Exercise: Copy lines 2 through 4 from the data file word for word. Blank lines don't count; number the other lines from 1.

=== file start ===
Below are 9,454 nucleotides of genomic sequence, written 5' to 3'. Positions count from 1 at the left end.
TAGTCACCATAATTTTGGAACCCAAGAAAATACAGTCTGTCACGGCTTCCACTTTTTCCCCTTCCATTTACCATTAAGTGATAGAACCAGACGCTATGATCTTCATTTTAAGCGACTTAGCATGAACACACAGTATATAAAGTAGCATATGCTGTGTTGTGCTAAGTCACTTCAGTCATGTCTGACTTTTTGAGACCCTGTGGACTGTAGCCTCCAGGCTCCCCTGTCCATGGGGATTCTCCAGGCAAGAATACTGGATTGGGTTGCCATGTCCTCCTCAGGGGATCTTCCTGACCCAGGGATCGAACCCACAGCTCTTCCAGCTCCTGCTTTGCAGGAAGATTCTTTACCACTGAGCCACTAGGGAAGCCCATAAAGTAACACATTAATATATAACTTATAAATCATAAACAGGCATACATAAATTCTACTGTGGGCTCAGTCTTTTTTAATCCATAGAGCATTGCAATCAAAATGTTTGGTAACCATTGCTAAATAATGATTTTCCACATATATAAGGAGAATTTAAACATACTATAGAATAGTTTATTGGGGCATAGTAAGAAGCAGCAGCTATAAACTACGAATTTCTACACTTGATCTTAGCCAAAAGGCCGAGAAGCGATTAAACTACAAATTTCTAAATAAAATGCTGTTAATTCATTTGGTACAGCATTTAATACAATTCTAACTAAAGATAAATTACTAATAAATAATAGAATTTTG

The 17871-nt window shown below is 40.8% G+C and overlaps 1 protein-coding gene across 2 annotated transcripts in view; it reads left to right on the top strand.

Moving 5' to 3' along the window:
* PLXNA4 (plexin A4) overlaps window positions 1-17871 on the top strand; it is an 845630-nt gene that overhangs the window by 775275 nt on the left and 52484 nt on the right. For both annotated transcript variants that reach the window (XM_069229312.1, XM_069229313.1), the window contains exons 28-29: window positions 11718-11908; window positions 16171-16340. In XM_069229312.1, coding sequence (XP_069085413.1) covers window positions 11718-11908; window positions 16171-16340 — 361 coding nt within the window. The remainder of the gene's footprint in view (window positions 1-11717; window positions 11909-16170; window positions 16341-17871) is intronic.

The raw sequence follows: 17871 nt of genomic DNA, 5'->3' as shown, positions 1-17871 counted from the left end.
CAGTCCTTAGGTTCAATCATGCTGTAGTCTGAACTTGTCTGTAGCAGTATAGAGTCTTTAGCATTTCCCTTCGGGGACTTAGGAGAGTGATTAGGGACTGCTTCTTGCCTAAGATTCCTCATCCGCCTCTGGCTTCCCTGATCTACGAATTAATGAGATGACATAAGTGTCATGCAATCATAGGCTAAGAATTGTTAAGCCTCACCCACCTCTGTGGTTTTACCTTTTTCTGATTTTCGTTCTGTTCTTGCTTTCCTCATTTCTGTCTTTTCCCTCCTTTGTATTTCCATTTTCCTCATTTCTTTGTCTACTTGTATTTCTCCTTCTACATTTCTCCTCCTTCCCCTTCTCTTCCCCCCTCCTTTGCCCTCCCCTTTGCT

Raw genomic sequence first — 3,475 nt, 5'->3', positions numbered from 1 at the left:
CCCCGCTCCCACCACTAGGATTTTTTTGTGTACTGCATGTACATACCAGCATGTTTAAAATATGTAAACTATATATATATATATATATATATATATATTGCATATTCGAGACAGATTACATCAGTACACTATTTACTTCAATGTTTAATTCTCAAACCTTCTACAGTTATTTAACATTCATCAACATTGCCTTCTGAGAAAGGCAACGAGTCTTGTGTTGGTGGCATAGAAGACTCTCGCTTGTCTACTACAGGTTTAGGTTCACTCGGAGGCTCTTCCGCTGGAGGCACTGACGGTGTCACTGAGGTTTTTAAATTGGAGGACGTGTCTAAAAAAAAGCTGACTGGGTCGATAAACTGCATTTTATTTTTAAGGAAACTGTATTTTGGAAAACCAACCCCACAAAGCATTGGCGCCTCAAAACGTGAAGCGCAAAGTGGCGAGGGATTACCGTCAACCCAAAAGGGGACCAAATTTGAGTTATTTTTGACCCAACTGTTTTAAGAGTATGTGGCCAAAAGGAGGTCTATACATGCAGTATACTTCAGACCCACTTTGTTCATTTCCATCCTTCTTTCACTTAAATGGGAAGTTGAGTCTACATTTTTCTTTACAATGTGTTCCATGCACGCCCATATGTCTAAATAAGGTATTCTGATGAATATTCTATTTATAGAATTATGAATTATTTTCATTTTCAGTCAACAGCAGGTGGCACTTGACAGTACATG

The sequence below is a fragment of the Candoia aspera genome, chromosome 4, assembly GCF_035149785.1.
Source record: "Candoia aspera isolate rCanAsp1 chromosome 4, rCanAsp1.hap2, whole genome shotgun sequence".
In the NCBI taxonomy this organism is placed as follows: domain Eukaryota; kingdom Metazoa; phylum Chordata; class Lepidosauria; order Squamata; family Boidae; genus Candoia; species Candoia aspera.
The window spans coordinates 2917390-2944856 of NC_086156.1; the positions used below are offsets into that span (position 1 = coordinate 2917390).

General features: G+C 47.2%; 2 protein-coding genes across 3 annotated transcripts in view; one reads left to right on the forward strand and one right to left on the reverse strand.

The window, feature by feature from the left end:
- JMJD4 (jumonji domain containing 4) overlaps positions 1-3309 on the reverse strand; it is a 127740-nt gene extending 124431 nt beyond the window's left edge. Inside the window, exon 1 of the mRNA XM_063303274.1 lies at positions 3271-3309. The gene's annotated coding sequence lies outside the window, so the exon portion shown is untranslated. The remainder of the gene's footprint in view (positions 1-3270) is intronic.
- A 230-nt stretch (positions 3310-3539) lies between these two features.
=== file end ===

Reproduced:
TAGTCACCATAATTTTGGAACCCAAGAAAATACAGTCTGTCACGGCTTCCACTTTTTCCCCTTCCATTTACCATTAAGTGATAGAACCAGACGCTATGATCTTCATTTTAAGCGACTTAGCATGAACACACAGTATATAAAGTAGCATATGCTGTGTTGTGCTAAGTCACTTCAGTCATGTCTGACTTTTTGAGACCCTGTGGACTGTAGCCTCCAGGCTCCCCTGTCCATGGGGATTCTCCAGGCAAGAATACTGGATTGGGTTGCCATGTCCTCCTCAGGGGATCTTCCTGACCCAGGGATCGAACCCACAGCTCTTCCAGCTCCTGCTTTGCAGGAAGATTCTTTACCACTGAGCCACTAGGGAAGCCCATAAAGTAACACATTAATATATAACTTATAAATCATAAACAGGCATACATAAATTCTACTGTGGGCTCAGTCTTTTTTAATCCATAGAGCATTGCAATCAAAATGTTTGGTAACCATTGCTAAATAATGATTTTCCACATATATAAGGAGAATTTAAACATACTATAGAATAGTTTATTGGGGCATAGTAAGAAGCAGCAGCTATAAACTACGAATTTCTACACTTGATCTTAGCCAAAAGGCCGAGAAGCGATTAAACTACAAATTTCTAAATAAAATGCTGTTAATTCATTTGGTACAGCATTTAATACAATTCTAACTAAAGATAAATTACTAATAAATAATAGAATTTTG

The 17871-nt window shown below is 40.8% G+C and overlaps 1 protein-coding gene across 2 annotated transcripts in view; it reads left to right on the top strand.

Moving 5' to 3' along the window: